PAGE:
An employe who is wrongfully discharged can not, by the weight of authority, treat the contract as still in force and continue to tender his services, and recover the instalments of his wages as if the contract were still in force.5 In some jurisdictions an attorney who has been discharged can not recover the full contract price agreed upon for his services.6 If A enters into a construction contract for B, and B subsequently orders A not to continue performance of such contract, A can not recover the full contract price.7 Accordingly, if the owner has repudiated a building contract,9 as a contract for constructing a monument,8 the contractor can not continue performance and recover the contract price. If the owner knows that the contractor will not complete the building according to contract, he must either take the building and use reasonable efforts to complete it or abandon it to the contractor; but he can not let it remain unfinished and increase damages either for deterioration or-loss of rental value.10 After an employer has broken a contract to employ another at work on certain realty, such other can not treat the contract as still in force and continue to enter such realty. He may be treated as a trespasser.11 If A has agreed to furnish advertising for B, and A continues to publish such advertisements after B has notified him to discontinue such advertising, A can not recover the contract price from B.12 If A has agreed to give lessons to B by correspondence for a stipulated consideration, and B refuses to continue such course or to pay, A can not recover the full contract price.13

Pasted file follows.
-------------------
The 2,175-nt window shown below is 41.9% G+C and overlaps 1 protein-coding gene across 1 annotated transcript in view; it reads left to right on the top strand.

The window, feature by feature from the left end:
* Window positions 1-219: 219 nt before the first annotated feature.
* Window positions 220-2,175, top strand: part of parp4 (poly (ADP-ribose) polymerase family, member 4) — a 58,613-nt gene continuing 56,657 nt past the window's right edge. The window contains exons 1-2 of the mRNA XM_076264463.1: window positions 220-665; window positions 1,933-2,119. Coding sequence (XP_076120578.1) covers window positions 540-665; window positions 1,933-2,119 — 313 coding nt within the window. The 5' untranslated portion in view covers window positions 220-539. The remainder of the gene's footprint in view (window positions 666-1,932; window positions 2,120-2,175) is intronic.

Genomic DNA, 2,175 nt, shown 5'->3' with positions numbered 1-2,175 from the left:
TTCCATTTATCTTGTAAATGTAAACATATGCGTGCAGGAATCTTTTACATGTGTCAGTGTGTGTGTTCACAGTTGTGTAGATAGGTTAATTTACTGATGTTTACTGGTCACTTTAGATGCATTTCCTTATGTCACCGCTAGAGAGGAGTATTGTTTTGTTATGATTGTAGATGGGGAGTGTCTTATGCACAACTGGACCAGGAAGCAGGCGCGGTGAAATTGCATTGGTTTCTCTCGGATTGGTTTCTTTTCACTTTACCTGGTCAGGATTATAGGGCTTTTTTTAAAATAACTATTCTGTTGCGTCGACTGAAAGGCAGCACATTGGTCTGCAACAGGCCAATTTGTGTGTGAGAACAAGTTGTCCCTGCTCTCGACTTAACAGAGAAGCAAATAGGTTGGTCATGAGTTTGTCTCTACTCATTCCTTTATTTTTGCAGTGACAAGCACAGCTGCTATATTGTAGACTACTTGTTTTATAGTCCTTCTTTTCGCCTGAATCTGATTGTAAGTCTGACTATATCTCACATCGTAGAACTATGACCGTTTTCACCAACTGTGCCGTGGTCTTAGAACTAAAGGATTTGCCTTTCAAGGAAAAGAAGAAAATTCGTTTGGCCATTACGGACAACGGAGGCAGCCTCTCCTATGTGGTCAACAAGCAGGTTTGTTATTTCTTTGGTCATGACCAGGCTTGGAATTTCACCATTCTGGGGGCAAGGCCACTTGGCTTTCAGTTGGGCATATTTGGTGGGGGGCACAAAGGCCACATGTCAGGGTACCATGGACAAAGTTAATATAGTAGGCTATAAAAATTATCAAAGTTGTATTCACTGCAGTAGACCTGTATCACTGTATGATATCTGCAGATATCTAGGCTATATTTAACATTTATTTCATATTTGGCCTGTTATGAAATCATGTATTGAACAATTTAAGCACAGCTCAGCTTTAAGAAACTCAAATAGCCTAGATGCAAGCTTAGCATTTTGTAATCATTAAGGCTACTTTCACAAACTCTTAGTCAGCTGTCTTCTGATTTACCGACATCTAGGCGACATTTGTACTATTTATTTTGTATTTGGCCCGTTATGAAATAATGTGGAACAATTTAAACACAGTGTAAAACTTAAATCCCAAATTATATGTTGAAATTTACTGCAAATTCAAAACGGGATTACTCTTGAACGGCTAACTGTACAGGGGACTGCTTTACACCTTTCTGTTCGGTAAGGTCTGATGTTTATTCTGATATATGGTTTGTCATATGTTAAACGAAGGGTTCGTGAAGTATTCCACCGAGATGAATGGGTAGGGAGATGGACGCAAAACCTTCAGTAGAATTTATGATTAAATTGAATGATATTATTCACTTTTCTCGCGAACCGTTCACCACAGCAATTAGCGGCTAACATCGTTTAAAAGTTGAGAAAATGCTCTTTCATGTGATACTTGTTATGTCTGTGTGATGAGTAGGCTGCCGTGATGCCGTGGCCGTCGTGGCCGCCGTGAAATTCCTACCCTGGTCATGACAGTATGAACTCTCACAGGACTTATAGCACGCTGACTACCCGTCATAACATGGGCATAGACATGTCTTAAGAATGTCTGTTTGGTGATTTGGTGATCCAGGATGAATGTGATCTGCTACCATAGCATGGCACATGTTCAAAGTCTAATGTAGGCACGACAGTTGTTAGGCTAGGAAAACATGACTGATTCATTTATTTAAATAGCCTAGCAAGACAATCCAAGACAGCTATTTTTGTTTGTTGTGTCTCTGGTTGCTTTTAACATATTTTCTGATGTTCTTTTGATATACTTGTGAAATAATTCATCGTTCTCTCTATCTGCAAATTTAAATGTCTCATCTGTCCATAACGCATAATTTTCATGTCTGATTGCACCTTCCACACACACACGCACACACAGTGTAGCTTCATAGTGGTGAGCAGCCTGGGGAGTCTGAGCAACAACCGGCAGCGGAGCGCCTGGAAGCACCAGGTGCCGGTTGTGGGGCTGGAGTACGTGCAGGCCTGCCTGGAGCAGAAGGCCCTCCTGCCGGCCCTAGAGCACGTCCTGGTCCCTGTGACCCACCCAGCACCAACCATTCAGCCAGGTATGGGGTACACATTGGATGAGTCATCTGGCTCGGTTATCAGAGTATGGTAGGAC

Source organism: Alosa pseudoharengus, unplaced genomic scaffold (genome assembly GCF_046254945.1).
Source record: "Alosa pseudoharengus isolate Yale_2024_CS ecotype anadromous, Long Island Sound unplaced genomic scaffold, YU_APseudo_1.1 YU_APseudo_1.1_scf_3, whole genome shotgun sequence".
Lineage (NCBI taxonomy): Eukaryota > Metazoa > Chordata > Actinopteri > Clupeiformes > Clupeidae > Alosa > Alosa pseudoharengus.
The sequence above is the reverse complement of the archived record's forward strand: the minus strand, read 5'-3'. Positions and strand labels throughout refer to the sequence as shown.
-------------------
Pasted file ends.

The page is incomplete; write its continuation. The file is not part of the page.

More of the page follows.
3 J. B. Bradford Piano Co. v. Hacker, 162 Wis. 235, 156 N. W. 140.
4 Hart-Parr Co. v. Finley, 31 N. D. 130, L. R A. 1915E, 851, 153 N. W. 137.
5 Maryland. Black v. Woodrow, 39 Md. 194.
Massachusetts. Hyland v. Giddings, 77 Mass. (11 Gray) 232.
Michigan. Wigent v. Mam, 130 Mich. 609, 90 N. W. 423.
Minnesota. Southworth v. Rosen-dahl, 133 Minn. 447, 3 A. L. R. 468, 158 N. W. 717.
North Dakota. Davis v. Bronson, 2 N. D. 300, 33 Am. St. Rep. 783.
Virginia. Clark v. Franklin, 34 Va. (7 Leigh) 1.
See Sec. 2555 et seq. 6 Southworth v. Rosendahl, 133 Minn. 447, 3 A L. R. 468, 158 X. W. 717.
See ch. LXXXV1I.
7 Dunn v. Barton, 40 Minn. 415, 42 N. \V. 289.
8 Gibbons v. Bente, 51 Minn. 499, 22 L. R. A. 80, 53 N. W. 756; Duvis v. Bronson, 2 N. D. 300, 33 Am. St. Rep. 783, 16 L. R. A. 655, 50 N. W. 836.
9 Wigent v. Marrs, 130 Mich. 609, 90 N. W. 423.
10 Eaton v. Gladwell, 121 Mich. 444, 80 N. W. 292.
11Wando Phosphate Co. v. Gibbon, 28 S. Car. 418, 13 Am. St. Rep. 690, 5 S. E. 837.
The same principles apply in cases of breach by defective performance. Thus one who accepts and uses defective machinery after knowing of the defects can not thereby increase damages.14 If a leaky boiler is furnished under a contract guaranteeing it to be first-class, the vendee can not continue to use it after knowing of the defect and increase damages.15 Under a building contract by which the builder agrees to keep the building or other thing which he has constructed in repair for a certain period, it is the duty of the property owner to give to the contractor an opportunity to make good defects in performance; and he can not destroy the thing which has been built and avoid all liability on the contract without such notice.16
In cases of this sort it is said that the party who is not in default must either perform as much of the contract as the party who is in default consents to his performing, or else he must treat the contract as discharged and recover a reasonable compensation for what he has done thereunder.17 The adversary party can not continue performance after breach, perform in part, and recover for such partial performance on quantum meruit.18